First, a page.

New Mexico Congressional Delegation Fights For Communities Impacted By PFAS Contamination

Congressional Delegation News:
WASHINGTON, D.C. U.S. Senators Tom Udall and Martin Heinrich and U.S. Representatives Ben Ray Luján, Deb Haaland and Xochitl Torres Small continued to fight last week for communities and businesses impacted by PFAS contamination in groundwater around Air Force bases in New Mexico and across the country.
Earlier this year, the New Mexico delegation introduced the PFAS Damages Act to provide relief to communities and businesses affected by PFAS, including farms and ranches in New Mexico that have been upended by PFAS contamination from Cannon Air Force Base. There are hundreds of DOD sites around the country experiencing PFAS contamination, and the bill was included in the Senate version of the National Defense Authorization Act (NDAA) as an amendment from Heinrich during committee consideration, while the House delegation successfully included a key portion of the bill in the House version of the NDAA.
The measure would ensure that DOD takes precautionary action to prevent human exposure, including through agricultural products, provide alternative water or water treatment for contaminated agricultural water, and acquire contiguous property that is contaminated. The Act would also mandate that the Department of Defense (DOD) create a plan of action to clean up contaminated sites and take all necessary steps to prevent further risks to public health.
This week, the Trump administration threatened to veto the National Defense Authorization Act (NDAA) if the must-pass defense policy bill includes these provisions championed by the New Mexico delegation that would provide much-needed relief to communities and businesses impacted by PFAS contamination.
“When the president threatens to veto the national defense bill – he is threatening New Mexico’s drinking water and farmers’ businesses and way of life,” Udall said. “There is no end to the hypocrisy. And no end to the endangerment of Americans’ health and safety from this administration. The Trump administration needs to back away from the threats and agree to ensure the families, business owners, farmers, servicemembers and communities who have suffered from exposure to these hazardous chemicals get the immediate relief they are owed.”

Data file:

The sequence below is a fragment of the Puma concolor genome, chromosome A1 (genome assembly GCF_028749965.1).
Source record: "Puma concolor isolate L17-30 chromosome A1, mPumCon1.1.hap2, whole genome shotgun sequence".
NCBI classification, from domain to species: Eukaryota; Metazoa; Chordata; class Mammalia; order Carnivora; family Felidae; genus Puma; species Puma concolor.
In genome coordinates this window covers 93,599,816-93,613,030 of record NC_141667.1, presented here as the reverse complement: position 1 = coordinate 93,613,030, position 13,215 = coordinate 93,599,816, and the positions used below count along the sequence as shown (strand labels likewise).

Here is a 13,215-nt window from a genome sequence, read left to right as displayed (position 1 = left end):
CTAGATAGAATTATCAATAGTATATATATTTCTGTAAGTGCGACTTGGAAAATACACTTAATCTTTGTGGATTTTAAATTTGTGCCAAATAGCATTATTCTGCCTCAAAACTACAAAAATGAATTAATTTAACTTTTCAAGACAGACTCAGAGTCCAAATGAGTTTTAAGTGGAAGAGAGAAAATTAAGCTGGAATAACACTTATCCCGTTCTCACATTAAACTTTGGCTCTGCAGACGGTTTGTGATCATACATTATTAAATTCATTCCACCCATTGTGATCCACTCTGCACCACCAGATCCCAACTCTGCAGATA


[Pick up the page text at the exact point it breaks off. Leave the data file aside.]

“It is truly baffling that President Trump would threaten to hold up the entire defense bill because he is opposed to protecting New Mexico’s dairy farmers, our service members, and military communities from PFAS contamination,” said Heinrich, a member of the Senate Armed Services Committee. “While it is bad enough that he opposes protecting our military communities from PFAS, if he were to take down the annual defense bill it would also sacrifice a host of other major gains I’ve fought hard to provide our men and women in uniform.”
“We can protect both the nation’s security and the economic well-being of dairy farmers in New Mexico. That is exactly what the House bill does. The Department of Defense contaminated the groundwater around Cannon Air Force Base with PFAS chemicals. They need to clean it up. It is as simple as that. The President’s veto threat is incomprehensible and a slap in the face of our nation’s farming community,” Assistant Speaker Luján said.